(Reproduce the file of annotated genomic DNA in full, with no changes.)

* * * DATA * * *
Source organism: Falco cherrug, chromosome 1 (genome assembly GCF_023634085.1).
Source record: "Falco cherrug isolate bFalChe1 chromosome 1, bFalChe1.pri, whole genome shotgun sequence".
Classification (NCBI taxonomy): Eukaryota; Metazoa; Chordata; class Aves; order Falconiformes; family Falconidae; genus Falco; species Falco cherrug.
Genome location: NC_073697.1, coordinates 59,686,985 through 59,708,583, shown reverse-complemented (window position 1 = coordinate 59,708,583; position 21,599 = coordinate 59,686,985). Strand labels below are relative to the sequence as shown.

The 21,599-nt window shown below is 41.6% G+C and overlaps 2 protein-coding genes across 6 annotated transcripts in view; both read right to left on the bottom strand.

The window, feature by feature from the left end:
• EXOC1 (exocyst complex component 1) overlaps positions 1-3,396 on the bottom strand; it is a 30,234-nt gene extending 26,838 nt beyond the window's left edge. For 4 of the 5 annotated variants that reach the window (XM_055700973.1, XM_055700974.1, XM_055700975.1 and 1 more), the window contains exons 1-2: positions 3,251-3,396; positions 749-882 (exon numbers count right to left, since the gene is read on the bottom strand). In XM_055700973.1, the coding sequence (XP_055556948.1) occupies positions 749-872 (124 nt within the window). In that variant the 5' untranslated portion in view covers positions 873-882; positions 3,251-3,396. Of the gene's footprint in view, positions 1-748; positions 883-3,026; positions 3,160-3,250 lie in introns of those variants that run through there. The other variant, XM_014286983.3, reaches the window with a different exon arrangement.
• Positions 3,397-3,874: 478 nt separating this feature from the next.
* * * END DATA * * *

Source organism: Falco cherrug, chromosome 1 (genome assembly GCF_023634085.1).
Source record: "Falco cherrug isolate bFalChe1 chromosome 1, bFalChe1.pri, whole genome shotgun sequence".
Classification (NCBI taxonomy): Eukaryota; Metazoa; Chordata; class Aves; order Falconiformes; family Falconidae; genus Falco; species Falco cherrug.
Genome location: NC_073697.1, coordinates 59,686,985 through 59,708,583, shown reverse-complemented (window position 1 = coordinate 59,708,583; position 21,599 = coordinate 59,686,985). Strand labels below are relative to the sequence as shown.

The 21,599-nt window shown below is 41.6% G+C and overlaps 2 protein-coding genes across 6 annotated transcripts in view; both read right to left on the bottom strand.

The window, feature by feature from the left end:
• EXOC1 (exocyst complex component 1) overlaps positions 1-3,396 on the bottom strand; it is a 30,234-nt gene extending 26,838 nt beyond the window's left edge. For 4 of the 5 annotated variants that reach the window (XM_055700973.1, XM_055700974.1, XM_055700975.1 and 1 more), the window contains exons 1-2: positions 3,251-3,396; positions 749-882 (exon numbers count right to left, since the gene is read on the bottom strand). In XM_055700973.1, the coding sequence (XP_055556948.1) occupies positions 749-872 (124 nt within the window). In that variant the 5' untranslated portion in view covers positions 873-882; positions 3,251-3,396. Of the gene's footprint in view, positions 1-748; positions 883-3,026; positions 3,160-3,250 lie in introns of those variants that run through there. The other variant, XM_014286983.3, reaches the window with a different exon arrangement.
• Positions 3,397-3,874: 478 nt separating this feature from the next.